An investigation conducted by ABC News has revealed some startling facts pertaining to the health care industry. Markups are at an all-time high, and are the primary reason behind some of the nation's most expensive medical bills.
The news source investigated the case of Tracy Rud, a mother of one from Atlanta, who went through urgent gall bladder surgery this past April at Northside Hospital-Cherokee. She received a bill that initially totaled roughly $40,000. After making a number of insurance adjustments, she still was asked to pay $20,000, a total that was far beyond her financial capability.
"I wanted to cry," she told the news source. "I just thought, 'This is way too high.' … I was just flabbergasted at what health care costs in the hospital."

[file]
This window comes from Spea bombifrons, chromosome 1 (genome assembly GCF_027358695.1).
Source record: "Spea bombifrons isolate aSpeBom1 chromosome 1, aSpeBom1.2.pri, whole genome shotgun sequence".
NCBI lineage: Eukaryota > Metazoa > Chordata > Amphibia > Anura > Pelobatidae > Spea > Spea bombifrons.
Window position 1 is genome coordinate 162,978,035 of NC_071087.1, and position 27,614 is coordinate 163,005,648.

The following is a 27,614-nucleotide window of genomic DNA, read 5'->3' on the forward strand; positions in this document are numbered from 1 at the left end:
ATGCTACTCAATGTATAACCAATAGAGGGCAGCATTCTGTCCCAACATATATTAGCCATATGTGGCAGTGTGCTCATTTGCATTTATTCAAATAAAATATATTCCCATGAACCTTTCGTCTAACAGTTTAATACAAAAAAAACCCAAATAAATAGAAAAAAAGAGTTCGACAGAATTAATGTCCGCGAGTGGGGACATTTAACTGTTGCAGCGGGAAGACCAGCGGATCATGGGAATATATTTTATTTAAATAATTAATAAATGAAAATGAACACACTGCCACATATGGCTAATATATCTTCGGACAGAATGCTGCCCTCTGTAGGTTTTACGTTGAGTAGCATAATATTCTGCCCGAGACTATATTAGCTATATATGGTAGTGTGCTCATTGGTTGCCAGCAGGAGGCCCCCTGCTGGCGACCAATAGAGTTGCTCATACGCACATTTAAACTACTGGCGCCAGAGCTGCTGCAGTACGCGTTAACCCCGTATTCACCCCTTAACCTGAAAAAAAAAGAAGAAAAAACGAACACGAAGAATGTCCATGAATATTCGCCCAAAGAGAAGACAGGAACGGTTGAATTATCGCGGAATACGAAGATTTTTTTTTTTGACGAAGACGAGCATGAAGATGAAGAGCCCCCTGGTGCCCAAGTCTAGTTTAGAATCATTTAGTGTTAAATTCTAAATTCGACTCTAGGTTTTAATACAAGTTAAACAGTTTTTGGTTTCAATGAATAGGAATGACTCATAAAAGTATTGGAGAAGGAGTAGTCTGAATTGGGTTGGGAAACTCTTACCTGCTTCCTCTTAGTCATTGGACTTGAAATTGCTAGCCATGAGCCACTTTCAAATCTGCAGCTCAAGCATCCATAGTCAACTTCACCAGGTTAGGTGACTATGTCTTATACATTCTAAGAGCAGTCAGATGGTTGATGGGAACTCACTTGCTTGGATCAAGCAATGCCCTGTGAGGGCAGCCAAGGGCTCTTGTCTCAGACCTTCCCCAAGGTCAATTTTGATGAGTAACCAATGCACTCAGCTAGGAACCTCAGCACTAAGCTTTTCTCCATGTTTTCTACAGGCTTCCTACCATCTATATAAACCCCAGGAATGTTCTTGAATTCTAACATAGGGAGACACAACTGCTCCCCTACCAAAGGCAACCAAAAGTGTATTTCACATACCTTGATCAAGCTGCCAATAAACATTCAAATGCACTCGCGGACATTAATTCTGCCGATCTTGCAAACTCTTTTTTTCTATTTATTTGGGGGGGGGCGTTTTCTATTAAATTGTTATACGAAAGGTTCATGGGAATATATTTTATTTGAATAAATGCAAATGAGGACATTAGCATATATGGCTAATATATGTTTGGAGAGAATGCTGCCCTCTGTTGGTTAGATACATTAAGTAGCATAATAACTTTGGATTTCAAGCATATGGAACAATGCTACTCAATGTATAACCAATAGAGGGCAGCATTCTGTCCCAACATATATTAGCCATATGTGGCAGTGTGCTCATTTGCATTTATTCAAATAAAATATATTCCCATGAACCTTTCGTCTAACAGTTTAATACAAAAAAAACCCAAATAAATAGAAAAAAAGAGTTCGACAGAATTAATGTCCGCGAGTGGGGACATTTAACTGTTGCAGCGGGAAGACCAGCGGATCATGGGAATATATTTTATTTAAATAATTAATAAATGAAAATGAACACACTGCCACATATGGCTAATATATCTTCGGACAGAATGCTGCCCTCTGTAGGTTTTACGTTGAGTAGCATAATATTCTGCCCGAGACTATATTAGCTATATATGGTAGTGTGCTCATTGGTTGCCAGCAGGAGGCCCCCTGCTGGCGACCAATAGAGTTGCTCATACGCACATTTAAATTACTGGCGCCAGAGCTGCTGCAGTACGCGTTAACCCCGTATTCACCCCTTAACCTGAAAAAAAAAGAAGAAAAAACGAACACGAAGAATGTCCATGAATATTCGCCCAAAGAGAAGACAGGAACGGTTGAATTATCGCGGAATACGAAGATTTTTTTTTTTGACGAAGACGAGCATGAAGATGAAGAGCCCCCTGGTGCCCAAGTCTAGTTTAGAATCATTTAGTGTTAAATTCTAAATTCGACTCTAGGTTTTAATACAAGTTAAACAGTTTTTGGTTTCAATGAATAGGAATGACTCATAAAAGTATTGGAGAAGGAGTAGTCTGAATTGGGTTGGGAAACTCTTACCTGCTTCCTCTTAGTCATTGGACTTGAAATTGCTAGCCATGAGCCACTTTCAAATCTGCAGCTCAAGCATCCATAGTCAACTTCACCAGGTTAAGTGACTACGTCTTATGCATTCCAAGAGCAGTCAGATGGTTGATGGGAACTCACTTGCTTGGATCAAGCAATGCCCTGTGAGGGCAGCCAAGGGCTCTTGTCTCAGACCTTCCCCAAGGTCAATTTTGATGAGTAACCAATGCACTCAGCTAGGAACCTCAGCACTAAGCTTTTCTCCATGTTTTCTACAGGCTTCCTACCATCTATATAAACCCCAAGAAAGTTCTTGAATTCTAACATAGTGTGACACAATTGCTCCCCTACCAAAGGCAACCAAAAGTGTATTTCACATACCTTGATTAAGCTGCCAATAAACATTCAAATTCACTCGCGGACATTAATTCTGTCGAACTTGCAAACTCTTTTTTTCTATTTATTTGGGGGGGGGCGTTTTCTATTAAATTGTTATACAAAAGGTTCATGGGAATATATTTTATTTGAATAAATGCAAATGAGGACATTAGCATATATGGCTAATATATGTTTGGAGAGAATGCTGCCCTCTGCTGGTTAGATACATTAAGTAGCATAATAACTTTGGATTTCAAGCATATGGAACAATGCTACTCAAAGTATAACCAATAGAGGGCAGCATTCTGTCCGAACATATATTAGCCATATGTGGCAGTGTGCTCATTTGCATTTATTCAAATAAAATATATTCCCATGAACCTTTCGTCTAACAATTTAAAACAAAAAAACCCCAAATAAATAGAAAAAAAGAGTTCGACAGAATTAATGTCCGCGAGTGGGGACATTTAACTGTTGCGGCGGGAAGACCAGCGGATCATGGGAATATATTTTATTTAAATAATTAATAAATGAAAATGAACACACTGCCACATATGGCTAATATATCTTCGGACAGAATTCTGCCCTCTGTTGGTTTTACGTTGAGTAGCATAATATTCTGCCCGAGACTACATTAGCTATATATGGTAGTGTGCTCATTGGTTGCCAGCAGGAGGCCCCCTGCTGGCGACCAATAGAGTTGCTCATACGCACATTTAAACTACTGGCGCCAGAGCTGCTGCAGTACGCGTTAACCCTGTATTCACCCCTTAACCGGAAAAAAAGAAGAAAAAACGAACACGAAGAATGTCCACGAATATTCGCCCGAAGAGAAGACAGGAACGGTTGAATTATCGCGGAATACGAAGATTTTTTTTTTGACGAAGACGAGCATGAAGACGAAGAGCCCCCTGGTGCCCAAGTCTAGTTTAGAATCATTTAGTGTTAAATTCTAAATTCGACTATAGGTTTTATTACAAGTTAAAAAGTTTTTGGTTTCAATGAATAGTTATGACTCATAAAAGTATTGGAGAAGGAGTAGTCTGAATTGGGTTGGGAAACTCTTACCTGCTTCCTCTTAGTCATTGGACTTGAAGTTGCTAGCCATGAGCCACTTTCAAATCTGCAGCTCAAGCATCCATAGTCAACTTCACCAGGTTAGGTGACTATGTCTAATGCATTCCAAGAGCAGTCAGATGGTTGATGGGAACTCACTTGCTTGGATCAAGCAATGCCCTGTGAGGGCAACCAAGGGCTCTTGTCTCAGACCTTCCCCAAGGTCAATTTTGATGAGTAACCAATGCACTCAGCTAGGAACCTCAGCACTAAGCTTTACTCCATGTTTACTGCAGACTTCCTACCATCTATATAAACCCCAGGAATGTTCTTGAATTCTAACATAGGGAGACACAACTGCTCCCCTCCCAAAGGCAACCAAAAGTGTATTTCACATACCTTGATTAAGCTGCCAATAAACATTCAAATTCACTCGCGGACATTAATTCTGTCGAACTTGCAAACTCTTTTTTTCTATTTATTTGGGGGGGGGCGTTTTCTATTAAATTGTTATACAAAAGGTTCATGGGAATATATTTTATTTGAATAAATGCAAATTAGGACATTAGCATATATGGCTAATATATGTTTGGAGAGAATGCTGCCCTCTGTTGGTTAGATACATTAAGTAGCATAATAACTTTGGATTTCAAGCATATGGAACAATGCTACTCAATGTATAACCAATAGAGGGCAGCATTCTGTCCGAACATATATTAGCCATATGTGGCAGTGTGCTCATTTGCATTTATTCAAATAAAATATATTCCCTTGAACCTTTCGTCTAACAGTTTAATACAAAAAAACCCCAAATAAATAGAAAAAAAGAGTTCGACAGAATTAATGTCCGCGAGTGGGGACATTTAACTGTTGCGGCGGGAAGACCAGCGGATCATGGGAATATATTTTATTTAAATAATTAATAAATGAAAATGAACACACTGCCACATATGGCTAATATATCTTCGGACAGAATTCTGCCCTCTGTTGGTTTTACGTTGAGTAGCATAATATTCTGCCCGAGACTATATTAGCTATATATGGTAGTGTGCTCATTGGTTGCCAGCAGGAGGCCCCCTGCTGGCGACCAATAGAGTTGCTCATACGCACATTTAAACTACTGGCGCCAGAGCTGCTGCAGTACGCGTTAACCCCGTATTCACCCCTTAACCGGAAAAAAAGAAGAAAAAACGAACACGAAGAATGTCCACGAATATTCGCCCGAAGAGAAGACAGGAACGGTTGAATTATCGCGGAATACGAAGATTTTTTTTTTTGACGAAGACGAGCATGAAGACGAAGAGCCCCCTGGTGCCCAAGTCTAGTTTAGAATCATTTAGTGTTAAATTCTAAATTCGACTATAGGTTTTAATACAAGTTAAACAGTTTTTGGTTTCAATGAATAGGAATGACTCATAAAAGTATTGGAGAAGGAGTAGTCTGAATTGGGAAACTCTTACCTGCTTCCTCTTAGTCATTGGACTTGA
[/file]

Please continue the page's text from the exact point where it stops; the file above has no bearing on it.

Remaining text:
The investigation led to an itemized comparison of each charge on her bill. Investigators took note of every item she was charged for, ranging from surgical tools to medication, and compared those exact items to their respective costs in a medical supplies catalog. What they found was shocking.
For example, Rud was charged $15 for a blood pressure pill she was given during the procedure. It was determined by looking through the catalog that the hospital could pay as little as 3 cents for it. Five bags of simple IV fluids during her three-day stay in the hospital cost Rud $148.50, even though the catalog listed each bag at $1.17.
Of course, the billing and accounts receivable department does not always have control over pricing, but stories like this showcase the importance of financial department efficiency. With the help of a third-party provider, hospital accounting departments can ensure that at the very least they are properly managing all billing processes to alleviate the risk of subsequent patient disputes.